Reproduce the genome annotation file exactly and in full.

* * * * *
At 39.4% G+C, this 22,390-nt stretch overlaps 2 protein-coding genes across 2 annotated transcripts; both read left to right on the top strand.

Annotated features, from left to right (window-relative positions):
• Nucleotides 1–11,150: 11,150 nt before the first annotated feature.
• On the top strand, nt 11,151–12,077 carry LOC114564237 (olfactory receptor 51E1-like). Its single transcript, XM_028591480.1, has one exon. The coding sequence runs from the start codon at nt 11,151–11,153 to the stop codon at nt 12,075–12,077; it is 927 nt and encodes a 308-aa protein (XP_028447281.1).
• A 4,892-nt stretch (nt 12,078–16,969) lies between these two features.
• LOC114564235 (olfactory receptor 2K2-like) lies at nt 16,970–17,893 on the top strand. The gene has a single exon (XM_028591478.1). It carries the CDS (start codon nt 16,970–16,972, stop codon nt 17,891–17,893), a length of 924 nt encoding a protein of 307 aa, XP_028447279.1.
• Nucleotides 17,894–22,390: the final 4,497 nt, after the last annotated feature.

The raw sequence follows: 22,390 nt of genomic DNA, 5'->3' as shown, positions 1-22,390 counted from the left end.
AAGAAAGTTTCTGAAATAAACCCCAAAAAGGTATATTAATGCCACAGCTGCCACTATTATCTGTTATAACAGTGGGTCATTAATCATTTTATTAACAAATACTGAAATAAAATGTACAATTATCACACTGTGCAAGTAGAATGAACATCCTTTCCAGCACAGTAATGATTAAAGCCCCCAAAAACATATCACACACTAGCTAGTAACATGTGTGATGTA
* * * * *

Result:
At 39.4% G+C, this 22,390-nt stretch overlaps 2 protein-coding genes across 2 annotated transcripts; both read left to right on the top strand.

Annotated features, from left to right (window-relative positions):
• Nucleotides 1–11,150: 11,150 nt before the first annotated feature.
• On the top strand, nt 11,151–12,077 carry LOC114564237 (olfactory receptor 51E1-like). Its single transcript, XM_028591480.1, has one exon. The coding sequence runs from the start codon at nt 11,151–11,153 to the stop codon at nt 12,075–12,077; it is 927 nt and encodes a 308-aa protein (XP_028447281.1).
• A 4,892-nt stretch (nt 12,078–16,969) lies between these two features.
• LOC114564235 (olfactory receptor 2K2-like) lies at nt 16,970–17,893 on the top strand. The gene has a single exon (XM_028591478.1). It carries the CDS (start codon nt 16,970–16,972, stop codon nt 17,891–17,893), a length of 924 nt encoding a protein of 307 aa, XP_028447279.1.
• Nucleotides 17,894–22,390: the final 4,497 nt, after the last annotated feature.

The raw sequence follows: 22,390 nt of genomic DNA, 5'->3' as shown, positions 1-22,390 counted from the left end.
AAGAAAGTTTCTGAAATAAACCCCAAAAAGGTATATTAATGCCACAGCTGCCACTATTATCTGTTATAACAGTGGGTCATTAATCATTTTATTAACAAATACTGAAATAAAATGTACAATTATCACACTGTGCAAGTAGAATGAACATCCTTTCCAGCACAGTAATGATTAAAGCCCCCAAAAACATATCACACACTAGCTAGTAACATGTGTGATGTA